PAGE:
Online shopping is on the rise, but consumers need to be aware of how to keep themselves and their data safe from phishers and hackers.

According to the fourth annual e‐commerce report released by market research firm Ipsos, by the end of 2018, South Africans would have conservatively spent well over R45 billion shopping online over the course of the past 12 months – a 19% increase over 2017.

With this spend anticipated to leap to R61.9bn by 2020, it’s no surprise that con artists are eyeing the online market to take advantage of unsuspecting consumers wherever they can, says Rowan Ziman, Information Technology Manager of online retailer Teljoy.

“On the other hand, the very threat of these fraudsters could be enough to deter other shoppers from considering an online purchase,” says Ziman, “but there are ways to mitigate these fears and alleviate the scepticism that potential online customers may be feeling.”

Providing products such as home electronics, appliances and furniture on rent‐to‐own basis, Teljoy took its operation entirely online back in 2016, and has a digital team engaged full time in protecting its own customers’ rights and data, while also making the online shopping experience as engaging as possible.

Ziman therefore has a number of tips both for regular online consumers as well as for those who have not yet engaged with online shopping but would like to give it a try: “The very first thing shoppers should check is the way in which a website address appears in the address line.”

Elaborating on this, Ziman notes that a safe site would have what is known as secure sockets layer (SSL) encryption. The address in the address bar would start with “https://”, preceded by a small “locked” symbol.

Another easy giveaway that a site is suspicious would be the look of the site itself. “Does the design look attractive or is it instead very amateur‐looking?” asks Ziman. “And is the language and grammar used correct and appropriate for the audience to whom it is speaking? If the design is bad and the language even worse, it’s probably best to leave the site alone.”

Having a good programme installed particularly to protect a computer or mobile device against malware as well as viruses, and keeping this, the browser and operating system up to date are also good measures to alleviate any potential threats.

“Likewise, be careful of emails that offer links to websites you’ve never seen or used before, and usually with deals that just seem too good to be true. These could be phishing emails designed to fraudulently obtain sensitive, personal information such as your usernames, passwords, banking or credit card details,” warns Ziman.

Online shoppers should also beware of doing their shopping via open and often free WiFi in public spaces or in cafes, restaurants or other places that offer this service, as hackers could be occupying the same space waiting to intercept a user’s online traffic and, again, get hold of usernames and passwords.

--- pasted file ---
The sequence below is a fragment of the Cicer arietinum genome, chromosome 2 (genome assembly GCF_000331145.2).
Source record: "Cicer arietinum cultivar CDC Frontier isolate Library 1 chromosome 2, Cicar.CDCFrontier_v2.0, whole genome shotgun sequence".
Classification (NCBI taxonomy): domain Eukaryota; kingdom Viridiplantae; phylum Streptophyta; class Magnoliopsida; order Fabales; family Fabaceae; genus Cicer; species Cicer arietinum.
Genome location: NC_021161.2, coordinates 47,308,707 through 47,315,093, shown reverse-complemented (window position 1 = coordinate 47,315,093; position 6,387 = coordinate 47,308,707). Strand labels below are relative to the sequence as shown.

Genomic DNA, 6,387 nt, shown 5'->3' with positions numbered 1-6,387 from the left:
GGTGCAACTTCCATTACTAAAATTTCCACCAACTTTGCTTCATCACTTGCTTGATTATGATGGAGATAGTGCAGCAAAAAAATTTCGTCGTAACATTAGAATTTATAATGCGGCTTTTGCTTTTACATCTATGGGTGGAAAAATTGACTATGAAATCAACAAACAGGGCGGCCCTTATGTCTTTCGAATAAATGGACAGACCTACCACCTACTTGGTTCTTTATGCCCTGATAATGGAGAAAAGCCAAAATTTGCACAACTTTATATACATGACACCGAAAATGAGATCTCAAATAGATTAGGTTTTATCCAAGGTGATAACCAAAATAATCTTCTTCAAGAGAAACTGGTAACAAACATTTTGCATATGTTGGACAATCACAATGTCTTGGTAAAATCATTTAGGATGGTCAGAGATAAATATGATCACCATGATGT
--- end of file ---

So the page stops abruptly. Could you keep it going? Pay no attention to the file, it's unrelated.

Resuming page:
A particular threat to your information being stolen is in the use of computers other than your own ‐ for example, in internet cafes, where computers will store your browser history.

Ziman also advises online shoppers to regularly check their bank accounts for illegal activity in order to, hopefully, have unauthorized transactions reversed as soon as possible, but also notes that using credit cards rather than debit cards online offers purchasers more security.

“When you use a credit card, ultimately you are using the bank’s money rather than your own, and so banks tend to build better legal defenses into credit cards that make them safer to use. Plus, as a consumer, you are less liable when a fraudulent transaction occurs on a credit card, as long as you report the fraud as soon as possible to the bank.”

Consumers should also be aware of their rights, as the same Consumer Protection Act (CPA) that protects in‐store customers also applies to online, as does the Electronic Communications Act (ECTA) and the Protection of Personal Information (POPI) act.

“In fact,” notes Ziman “all of these contain specific clauses to protect online shoppers, including the right to cancel purchases or services as well as to return goods or receive a refund if you’ve been sold something you feel was not up to what you expected.”

Being aware of these rights as an online company, and in turn making sure that its own customers know their rights is an important part of Teljoy’s online strategy: “Besides the fact that we do our due diligence to ensure all our customers have good credit records, we also make it very clear to them that they can not only upgrade their account with us at any time, they can also downgrade or cancel at any time,” says Ziman.

“This gives our customers peace of mind that they are not locked into a credit situation that, should their own personal circumstances change, they would not be able to afford and maintain.”

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